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The (Anti-)Laptop Aesthetic
- Timothy Jaeger

In Contemporary Music Review, 2003, Vol. 22, No. 4, pp. 53-57.

This paper explores the use of French critic Pascal Beausse's and Jody Berland's descriptions of our contemporary moment to elaborate on the potential for reviving the twentieth-century avant-garde tradition of Cage and Kagel vis-à-vis Terre Thaemlitz in laptop performance.

KEYWORDS: performance, avant garde, Terre Thaemlitz, French theory, laptop, computer music

One performative model common in contemporary music is that of a single (or occasionally duo, triplet, etc.) musician, on a stage, performing a "live" set exclusively from a laptop computer. The bodily restraint, seriousness of purpose, and lack of ornamentation in the performance of this type of music is related to the European classical tradition of the eighteenth century (Russano Hanning 1998). Other, more recent, models of the twentieth century include more theatricality and playfulness. The work of Maurizio Kagel and John Cage are examples of this, especially in how both composers challenge the audience's expectations of musical performance structure, as well as its parameters of what can be included or excluded. For instance, Kagel has adopted a tradition of theatrics that included instructing the performers to adopt certain facial expressions. In Kagel's (1967/1971) opera Staatstheater, which includes everything from chamber pots to enema equipment, the subject matter continuously shifts during the performance. John Cage is infamous for his inflammatory 4'33" "happening" piece, which included all sounds that happened to occur throughout its duration (Hadzovic 2000).

In contemporary performance, many musicians have begun using projected visuals and other theatrical devices to "add" to a laptop show. For instance, Jan Jenelik uses a video backdrop while performing and Matthew Herbert destroys clothes, DVDs, and other commodities during a live set (Sherburne 2002). This type of visual and theatric compensation on the part of the performer for a "lack" of musical spectacle, however, is not as self-consciously embedded in the work itself as that of Cage and Kagel, for instance. The addition of this visual, theatrical element that is not part of the musical work itself in recent laptop performances is done to compensate for a presumed "lack" of the work's overall value as entertainment. Devices such as those used by Jenelik and Herbert are attempts to distinguish the performance from those that are more "static" in nature. However, these do not continue the tradition of the twentieth-century artistic avant garde in challenging the entire nature of live performance.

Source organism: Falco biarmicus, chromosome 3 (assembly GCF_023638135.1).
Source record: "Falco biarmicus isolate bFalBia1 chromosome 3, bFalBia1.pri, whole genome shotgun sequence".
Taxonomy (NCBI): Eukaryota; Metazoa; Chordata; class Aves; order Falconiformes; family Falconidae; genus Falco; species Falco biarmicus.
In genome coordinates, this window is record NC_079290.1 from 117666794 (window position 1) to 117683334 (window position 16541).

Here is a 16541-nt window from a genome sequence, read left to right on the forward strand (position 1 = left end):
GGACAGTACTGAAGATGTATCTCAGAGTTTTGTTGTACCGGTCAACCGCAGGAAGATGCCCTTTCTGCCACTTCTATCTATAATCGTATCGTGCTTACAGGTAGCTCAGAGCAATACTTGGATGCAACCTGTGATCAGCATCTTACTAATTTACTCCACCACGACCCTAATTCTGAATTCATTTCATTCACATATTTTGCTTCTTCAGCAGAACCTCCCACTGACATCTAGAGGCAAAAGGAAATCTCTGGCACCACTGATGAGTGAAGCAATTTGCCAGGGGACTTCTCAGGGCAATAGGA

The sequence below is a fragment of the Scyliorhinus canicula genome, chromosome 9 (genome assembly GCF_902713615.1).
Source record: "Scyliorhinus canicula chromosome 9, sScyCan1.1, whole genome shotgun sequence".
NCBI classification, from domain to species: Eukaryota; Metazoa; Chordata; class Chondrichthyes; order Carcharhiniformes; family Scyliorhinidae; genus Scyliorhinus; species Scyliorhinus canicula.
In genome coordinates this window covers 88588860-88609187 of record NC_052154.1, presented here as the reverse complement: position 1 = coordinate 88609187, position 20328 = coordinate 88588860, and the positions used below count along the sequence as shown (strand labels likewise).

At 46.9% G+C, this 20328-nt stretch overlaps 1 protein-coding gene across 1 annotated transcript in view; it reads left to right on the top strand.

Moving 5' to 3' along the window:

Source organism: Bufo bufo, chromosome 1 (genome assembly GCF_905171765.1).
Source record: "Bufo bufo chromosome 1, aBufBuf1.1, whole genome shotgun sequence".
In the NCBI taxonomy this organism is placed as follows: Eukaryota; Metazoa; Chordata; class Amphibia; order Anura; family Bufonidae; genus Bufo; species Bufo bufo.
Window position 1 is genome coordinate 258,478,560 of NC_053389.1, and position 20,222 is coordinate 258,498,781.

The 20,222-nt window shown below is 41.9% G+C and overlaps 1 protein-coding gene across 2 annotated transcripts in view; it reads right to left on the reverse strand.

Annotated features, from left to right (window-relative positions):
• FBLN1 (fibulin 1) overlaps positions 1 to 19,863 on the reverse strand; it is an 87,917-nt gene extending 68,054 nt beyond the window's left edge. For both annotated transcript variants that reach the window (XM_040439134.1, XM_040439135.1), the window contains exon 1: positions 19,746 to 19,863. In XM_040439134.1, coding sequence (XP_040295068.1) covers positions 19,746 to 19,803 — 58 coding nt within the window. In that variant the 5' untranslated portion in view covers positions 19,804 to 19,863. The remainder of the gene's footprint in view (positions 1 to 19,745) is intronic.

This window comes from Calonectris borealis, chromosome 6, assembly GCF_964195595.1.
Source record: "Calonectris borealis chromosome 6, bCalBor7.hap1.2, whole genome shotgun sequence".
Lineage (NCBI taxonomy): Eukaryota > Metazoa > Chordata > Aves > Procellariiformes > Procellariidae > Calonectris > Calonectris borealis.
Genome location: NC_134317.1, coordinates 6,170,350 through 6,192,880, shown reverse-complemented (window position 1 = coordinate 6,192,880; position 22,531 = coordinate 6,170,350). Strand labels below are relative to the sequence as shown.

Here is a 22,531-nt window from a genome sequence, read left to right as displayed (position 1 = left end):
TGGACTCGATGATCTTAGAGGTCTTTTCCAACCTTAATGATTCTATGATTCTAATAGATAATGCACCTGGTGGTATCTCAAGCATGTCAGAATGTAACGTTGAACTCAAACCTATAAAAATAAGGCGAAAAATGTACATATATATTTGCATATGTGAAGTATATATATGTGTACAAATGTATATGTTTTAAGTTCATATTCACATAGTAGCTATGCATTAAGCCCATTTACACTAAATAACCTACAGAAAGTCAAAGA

Jody Berland, in "The musicking machine" (Berland 2000), proffers that we are now at a point in musical history where there is no need for collaborators, live audiences, physical performance, talent or skill. The advent of sampling, filesharing networks, recorded sound files and programming, and the history of punk rock and free improvisation are all examples of how live performance has become problematized in the twenty-first century.

In many ways, these developments noted by Berland are liberating. The acceptance of free improvisation in contemporary music, for instance, includes an audience's "lack" of expectation that deviates from the classical model mentioned above. Movements such as punk rock have helped to repudiate other classical notions such as the "composer-as-genius". Contemporary musicians like Masami Akita have also become accepted by academicians in their explorations of noise and feedback in lieu of a more restrained and structured form (Ulrich-Obrist and Bauer 1998). These types of developments have gradually created a climate of reception in contemporary laptop-based performance where, ironically, multiplicitous musical and performative styles co-exist, yet devices that are not part of the musical work itself are still none the less used to compensate for a lack of theatricality.